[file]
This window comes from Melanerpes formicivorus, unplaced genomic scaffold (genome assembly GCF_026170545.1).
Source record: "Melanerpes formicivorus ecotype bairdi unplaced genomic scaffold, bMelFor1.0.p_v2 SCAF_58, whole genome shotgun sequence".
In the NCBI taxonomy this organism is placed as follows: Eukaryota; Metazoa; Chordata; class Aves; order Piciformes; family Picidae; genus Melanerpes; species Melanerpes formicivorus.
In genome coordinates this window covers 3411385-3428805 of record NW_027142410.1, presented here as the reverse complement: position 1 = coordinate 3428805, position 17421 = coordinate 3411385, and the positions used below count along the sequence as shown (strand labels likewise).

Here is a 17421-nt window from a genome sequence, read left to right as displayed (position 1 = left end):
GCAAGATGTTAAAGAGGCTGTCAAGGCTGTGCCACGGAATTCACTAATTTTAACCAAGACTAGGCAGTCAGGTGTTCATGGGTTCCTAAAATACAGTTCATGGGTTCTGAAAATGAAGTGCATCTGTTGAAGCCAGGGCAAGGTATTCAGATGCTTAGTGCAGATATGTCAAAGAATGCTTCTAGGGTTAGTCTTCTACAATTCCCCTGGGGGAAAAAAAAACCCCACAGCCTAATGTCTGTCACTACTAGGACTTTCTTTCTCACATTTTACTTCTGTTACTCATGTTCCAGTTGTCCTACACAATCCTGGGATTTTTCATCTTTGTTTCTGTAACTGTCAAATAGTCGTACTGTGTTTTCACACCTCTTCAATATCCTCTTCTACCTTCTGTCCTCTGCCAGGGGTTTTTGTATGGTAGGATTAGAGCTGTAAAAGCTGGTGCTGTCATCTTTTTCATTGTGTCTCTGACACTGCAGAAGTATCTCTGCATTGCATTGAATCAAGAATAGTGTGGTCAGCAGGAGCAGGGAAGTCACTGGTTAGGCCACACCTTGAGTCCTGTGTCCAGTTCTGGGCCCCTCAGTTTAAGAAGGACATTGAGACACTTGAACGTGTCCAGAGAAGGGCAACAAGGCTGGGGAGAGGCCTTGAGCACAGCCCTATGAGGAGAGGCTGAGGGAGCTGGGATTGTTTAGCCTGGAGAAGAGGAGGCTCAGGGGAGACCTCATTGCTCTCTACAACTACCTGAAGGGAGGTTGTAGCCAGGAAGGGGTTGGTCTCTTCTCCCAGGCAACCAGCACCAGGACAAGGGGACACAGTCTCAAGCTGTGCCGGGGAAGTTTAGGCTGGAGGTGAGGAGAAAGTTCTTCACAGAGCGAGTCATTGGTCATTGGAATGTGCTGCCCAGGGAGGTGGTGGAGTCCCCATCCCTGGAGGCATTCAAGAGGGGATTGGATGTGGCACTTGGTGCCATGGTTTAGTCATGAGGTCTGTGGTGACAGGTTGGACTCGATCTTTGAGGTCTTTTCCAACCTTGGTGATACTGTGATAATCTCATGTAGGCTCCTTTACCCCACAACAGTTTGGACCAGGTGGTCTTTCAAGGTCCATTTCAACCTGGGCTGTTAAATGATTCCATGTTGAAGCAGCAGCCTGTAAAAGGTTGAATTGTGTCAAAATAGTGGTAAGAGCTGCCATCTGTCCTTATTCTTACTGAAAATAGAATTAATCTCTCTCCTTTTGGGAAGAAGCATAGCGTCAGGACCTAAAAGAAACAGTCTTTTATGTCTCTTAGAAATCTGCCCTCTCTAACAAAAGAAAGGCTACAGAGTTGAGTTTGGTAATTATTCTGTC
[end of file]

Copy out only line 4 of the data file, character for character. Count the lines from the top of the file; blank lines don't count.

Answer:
In genome coordinates this window covers 3411385-3428805 of record NW_027142410.1, presented here as the reverse complement: position 1 = coordinate 3428805, position 17421 = coordinate 3411385, and the positions used below count along the sequence as shown (strand labels likewise).